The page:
Preventing Problem Gambling

Replacing Myths and Superstitions

The more you gamble, the more you lose. Here’s why.

Casinos and other gambling games have built-in mathematical advantages to ensure that they will make money. Casino games and devices are based on random events or random number generators. Streaks and patterns are entirely random, and the next event is unpredictable and independent of previous events. Yet over the course of play, even these random outcomes are tipped to the casino’s favor.

Some gamblers begin to have an illusion that their lucky shirt or pushing a button a certain way gives them control, but the games are operated by random devices or cards.

The belief in “winning streaks,” “losing streaks” and “near-misses” is common but in reality, these patterns don’t exist. The next spin, hand, or drawing is random and unconnected to the last – and the casino always has the advantage.

In fact, there is a name for this misconception: the gambler’s fallacy. The gambler’s fallacy is the belief that if something has not happened for a long time, it is bound to happen. Just because a flipped coin lands on heads nine times in a row, it doesn’t mean that it is more likely to land on tails– the chance is still 50/50.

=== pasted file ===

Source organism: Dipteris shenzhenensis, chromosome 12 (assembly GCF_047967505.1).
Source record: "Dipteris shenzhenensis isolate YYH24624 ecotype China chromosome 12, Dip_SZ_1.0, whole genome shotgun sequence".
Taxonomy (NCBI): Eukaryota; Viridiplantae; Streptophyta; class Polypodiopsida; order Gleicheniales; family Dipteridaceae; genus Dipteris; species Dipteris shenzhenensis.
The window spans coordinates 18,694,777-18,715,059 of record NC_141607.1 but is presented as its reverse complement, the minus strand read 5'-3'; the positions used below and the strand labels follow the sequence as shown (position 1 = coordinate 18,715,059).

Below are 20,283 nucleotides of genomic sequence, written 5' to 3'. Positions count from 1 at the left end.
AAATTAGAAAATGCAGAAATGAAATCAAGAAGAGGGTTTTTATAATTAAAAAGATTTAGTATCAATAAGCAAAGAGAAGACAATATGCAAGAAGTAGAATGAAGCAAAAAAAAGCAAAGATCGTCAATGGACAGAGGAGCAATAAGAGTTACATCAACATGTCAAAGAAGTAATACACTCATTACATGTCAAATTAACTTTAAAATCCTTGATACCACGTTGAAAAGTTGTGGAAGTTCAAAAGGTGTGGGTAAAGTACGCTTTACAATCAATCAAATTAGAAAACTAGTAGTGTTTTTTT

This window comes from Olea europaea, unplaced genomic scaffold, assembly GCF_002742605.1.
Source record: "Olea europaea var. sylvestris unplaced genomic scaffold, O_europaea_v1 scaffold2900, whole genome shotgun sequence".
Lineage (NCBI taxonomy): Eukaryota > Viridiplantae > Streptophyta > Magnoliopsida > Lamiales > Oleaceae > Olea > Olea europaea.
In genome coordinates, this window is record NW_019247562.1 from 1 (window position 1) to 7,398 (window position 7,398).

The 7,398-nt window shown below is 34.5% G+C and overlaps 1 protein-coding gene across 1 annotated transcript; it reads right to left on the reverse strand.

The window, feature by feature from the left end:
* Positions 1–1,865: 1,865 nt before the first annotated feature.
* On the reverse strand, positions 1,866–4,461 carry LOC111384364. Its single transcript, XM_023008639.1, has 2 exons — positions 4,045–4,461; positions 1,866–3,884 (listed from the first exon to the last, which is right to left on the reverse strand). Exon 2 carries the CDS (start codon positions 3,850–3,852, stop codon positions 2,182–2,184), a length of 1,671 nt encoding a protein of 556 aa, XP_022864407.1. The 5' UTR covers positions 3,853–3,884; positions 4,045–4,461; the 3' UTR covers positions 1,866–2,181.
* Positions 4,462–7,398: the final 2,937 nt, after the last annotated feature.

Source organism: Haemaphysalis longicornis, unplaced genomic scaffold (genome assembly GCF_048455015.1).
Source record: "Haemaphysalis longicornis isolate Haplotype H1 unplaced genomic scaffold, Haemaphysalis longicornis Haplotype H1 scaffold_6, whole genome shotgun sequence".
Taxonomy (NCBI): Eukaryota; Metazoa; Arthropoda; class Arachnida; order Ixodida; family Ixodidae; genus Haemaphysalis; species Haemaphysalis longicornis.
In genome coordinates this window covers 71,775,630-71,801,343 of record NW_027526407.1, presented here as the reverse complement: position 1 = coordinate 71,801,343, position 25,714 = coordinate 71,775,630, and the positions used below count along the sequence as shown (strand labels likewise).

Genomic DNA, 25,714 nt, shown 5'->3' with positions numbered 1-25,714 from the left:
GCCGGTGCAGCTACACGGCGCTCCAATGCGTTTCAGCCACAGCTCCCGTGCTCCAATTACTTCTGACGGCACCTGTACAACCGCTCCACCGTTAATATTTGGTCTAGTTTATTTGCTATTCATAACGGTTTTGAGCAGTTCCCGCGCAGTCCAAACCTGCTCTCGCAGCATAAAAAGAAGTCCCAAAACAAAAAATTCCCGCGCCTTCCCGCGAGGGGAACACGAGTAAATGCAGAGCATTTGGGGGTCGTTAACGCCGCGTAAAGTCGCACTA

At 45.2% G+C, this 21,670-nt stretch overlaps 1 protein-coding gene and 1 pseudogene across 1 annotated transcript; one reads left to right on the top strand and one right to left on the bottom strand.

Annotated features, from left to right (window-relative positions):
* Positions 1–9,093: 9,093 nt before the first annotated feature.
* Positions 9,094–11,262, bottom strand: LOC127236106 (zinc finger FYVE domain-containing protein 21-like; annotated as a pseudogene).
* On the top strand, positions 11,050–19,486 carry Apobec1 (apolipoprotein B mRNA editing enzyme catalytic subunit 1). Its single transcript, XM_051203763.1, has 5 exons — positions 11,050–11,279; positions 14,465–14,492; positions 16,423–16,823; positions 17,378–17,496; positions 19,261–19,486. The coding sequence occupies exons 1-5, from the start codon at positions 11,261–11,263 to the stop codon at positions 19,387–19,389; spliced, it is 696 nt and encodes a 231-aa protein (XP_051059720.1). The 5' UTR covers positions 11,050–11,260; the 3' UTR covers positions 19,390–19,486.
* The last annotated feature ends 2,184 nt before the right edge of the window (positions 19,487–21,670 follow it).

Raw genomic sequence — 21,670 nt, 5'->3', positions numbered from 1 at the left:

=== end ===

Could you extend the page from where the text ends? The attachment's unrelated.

Avoiding the Temptation

How to avoid the temptation to gamble

For some, a support group can be a tremendous help. You can find a Gamblers Anonymous support group online.

Set goals and set yourself up for success. Create short- and long-term goals to help you focus on recovery. Avoid high-risk situations, such as meeting at gambling venues or carrying around large amounts of money.

Face your feelings and talk about them. Speak openly with someone you trust to reduce stress and acknowledge your feelings without blame or judgment.

Focus on the positives and find healthy alternatives. Acknowledge your achievements and find healthy new hobbies or activities to reduce the temptation to gamble.

Realize lapses may happen. Many people experience lapses, but that doesn’t mean you have failed in recovery. Learn from your lapses to see how you can identify triggers and avoid future lapses in recovery.